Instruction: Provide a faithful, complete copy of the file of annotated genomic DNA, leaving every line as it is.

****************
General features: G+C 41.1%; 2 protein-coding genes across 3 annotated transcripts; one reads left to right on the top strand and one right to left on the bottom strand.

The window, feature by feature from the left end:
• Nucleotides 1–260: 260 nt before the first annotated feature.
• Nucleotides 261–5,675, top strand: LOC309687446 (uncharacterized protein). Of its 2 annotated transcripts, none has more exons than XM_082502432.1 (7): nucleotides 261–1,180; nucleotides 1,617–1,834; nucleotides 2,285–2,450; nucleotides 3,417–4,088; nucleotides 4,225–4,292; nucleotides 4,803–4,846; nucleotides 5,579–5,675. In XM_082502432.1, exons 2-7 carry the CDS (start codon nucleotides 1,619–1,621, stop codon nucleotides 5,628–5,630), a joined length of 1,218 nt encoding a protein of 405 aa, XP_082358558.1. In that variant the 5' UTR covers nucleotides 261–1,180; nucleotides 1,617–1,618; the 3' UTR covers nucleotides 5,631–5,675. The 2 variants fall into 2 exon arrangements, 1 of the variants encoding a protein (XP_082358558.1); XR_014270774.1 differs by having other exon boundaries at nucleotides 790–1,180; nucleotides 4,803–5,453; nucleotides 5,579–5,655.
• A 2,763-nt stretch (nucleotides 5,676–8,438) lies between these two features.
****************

General features: G+C 41.1%; 2 protein-coding genes across 3 annotated transcripts; one reads left to right on the top strand and one right to left on the bottom strand.

The window, feature by feature from the left end:
• Nucleotides 1–260: 260 nt before the first annotated feature.
• Nucleotides 261–5,675, top strand: LOC309687446 (uncharacterized protein). Of its 2 annotated transcripts, none has more exons than XM_082502432.1 (7): nucleotides 261–1,180; nucleotides 1,617–1,834; nucleotides 2,285–2,450; nucleotides 3,417–4,088; nucleotides 4,225–4,292; nucleotides 4,803–4,846; nucleotides 5,579–5,675. In XM_082502432.1, exons 2-7 carry the CDS (start codon nucleotides 1,619–1,621, stop codon nucleotides 5,628–5,630), a joined length of 1,218 nt encoding a protein of 405 aa, XP_082358558.1. In that variant the 5' UTR covers nucleotides 261–1,180; nucleotides 1,617–1,618; the 3' UTR covers nucleotides 5,631–5,675. The 2 variants fall into 2 exon arrangements, 1 of the variants encoding a protein (XP_082358558.1); XR_014270774.1 differs by having other exon boundaries at nucleotides 790–1,180; nucleotides 4,803–5,453; nucleotides 5,579–5,655.
• A 2,763-nt stretch (nucleotides 5,676–8,438) lies between these two features.